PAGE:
Scott Boras: Cub owners needs to sow resources into what Theo’s team reaping

SHARE Scott Boras: Cub owners needs to sow resources into what Theo’s team reaping

BOCA RATON, Fla. – When it comes to the Cubs, Scott Boras waited to “meet the parents” in the winter of 2013. He waited for the “all-day sucker” to dissolve last winter.

This time around, the baseball agent doesn’t even have a six-figure horse in the race when it comes to the Cubs, but he’s still shaking his head at Cubs ownership and still waiting — waiting to see what he says is the kind of financial commitment worthy of a top-five revenue, major-league team.

After the Cubs finished the season just four wins shy of a World Series, team president Theo Epstein opened the general managers meetings in Florida on Monday cautioning that he might have to “get creative” to land even one significant free agent pitcher this winter.

Boras puts the blame on Ricketts family ownership, which has increased revenues over the last year and would seem to have the revenue projections to support a full-speed assault on the free agent market to take the next competitive step.

“The Cubs have put themselves in a position where they’ve got really a budding garden of talent, and certainly they want to get better – and good for them,” said Boras, whose Cubs clients include Jake Arrieta, Kris Bryant and Addison Russell.

“Whenever you look at ownerships and you evaluate them, it usually takes time,” he said, “because a part of that garden isn’t only the players. A part of that garden is ownership. And when you’ve been in the garden a long time you probably know a lot more about when to move and when not to move than someone who’s been in it a short time.”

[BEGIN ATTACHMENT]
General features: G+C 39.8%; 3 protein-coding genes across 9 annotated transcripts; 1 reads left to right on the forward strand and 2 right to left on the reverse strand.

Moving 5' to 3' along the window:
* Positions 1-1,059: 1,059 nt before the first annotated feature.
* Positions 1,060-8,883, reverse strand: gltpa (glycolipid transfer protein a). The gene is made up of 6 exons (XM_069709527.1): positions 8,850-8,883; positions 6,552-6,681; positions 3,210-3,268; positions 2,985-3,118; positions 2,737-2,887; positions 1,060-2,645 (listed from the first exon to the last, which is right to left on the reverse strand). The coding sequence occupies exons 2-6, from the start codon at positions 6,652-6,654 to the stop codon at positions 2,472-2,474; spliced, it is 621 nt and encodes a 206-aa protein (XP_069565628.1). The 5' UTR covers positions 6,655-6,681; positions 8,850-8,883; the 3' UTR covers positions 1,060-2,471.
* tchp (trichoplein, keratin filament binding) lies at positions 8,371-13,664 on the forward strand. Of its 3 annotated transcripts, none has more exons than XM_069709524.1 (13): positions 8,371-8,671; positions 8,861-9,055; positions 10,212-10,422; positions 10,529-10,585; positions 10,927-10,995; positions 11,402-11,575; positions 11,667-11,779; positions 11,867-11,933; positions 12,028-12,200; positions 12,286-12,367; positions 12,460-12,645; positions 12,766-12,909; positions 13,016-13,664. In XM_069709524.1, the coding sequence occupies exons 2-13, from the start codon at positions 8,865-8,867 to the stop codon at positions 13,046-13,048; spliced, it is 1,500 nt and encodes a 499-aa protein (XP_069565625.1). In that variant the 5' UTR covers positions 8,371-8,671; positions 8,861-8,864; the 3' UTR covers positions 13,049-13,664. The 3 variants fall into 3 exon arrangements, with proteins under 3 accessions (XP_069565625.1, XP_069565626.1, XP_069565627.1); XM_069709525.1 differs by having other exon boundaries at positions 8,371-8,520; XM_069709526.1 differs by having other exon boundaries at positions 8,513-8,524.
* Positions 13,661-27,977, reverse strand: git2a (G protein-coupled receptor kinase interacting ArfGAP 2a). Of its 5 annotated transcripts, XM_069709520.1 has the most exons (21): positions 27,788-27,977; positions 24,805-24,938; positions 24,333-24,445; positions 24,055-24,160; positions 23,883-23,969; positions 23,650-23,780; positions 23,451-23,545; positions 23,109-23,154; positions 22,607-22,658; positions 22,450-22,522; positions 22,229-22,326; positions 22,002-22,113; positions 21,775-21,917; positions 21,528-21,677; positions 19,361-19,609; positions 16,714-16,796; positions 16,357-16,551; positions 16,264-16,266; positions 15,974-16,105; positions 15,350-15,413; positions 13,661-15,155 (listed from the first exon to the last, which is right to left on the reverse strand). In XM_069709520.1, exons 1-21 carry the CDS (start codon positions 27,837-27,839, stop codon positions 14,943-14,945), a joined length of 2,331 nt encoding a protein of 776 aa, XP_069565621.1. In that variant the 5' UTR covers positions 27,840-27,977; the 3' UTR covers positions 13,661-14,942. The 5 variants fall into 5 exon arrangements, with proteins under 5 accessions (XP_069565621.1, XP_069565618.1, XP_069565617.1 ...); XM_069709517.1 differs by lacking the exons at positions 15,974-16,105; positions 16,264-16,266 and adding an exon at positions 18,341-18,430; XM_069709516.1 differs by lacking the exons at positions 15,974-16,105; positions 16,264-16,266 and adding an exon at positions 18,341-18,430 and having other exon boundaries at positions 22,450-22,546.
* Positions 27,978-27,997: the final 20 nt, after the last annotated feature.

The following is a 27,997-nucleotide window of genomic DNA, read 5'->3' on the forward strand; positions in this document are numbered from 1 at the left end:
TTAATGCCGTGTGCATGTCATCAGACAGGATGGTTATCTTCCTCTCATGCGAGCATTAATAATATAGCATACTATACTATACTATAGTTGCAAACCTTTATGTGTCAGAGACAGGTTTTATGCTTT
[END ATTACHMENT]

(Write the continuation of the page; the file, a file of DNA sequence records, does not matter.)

In the sixth season under Ricketts ownership, the Cubs went from five consecutive fifth-place finishes to 97 wins and run to the National League Championship Series.

Epstein this week said: “We’re going to have more money down the line than we have right now. We have the ability to add a little bit from where we are right now, but arbitration raises cut into things quite a bit.

“Two sizeable things, we’d have to definitely get creative,” Epstein said. “Even if we want to do one really big thing, we have to get creative.”

The Cubs have more than $100 million committed in salaries next year, including projected arbitration settlements and retaining desired team free agents.

After getting their department budget last week and factoring in international amateur and draft signings, along with a reserve for moves during the season, they’re working with roughly $30 million in payroll space this winter.

The Cubs are expected to continue looking as hard at trade possibilities as big free agents to fill pitching and outfield needs, and might even seek to move salary to be able to take on more salary, Epstein suggested.

Whether that looks like the formula for a big-market championship club or not.

“This is a whole new phase for the Cub ownership,” Boras said. “It’s a championship phase. It’s not a rebuilding phase. It’s a championship phase. And how owners react to that and what they do to garner that is a completely different thought process.”

Boras figures to test that thought process when Arrieta nears 2017-18 free agency. And again as the service-time-delayed Bryant nears 2021-2022 free agency.

And despite a willingness of the Cubs to talk, don’t expect a multiyear extension with Arrieta to come anytime soon.

Boras said “I don’t really know” how serious the Cubs are about doing a long-term deal with Arrieta.

“All I know is that I would say it’s fair to say the Cubs are pleased with Jake,” Boras said. “And Jake’s happy playing there. So we’ll see where it goes.”

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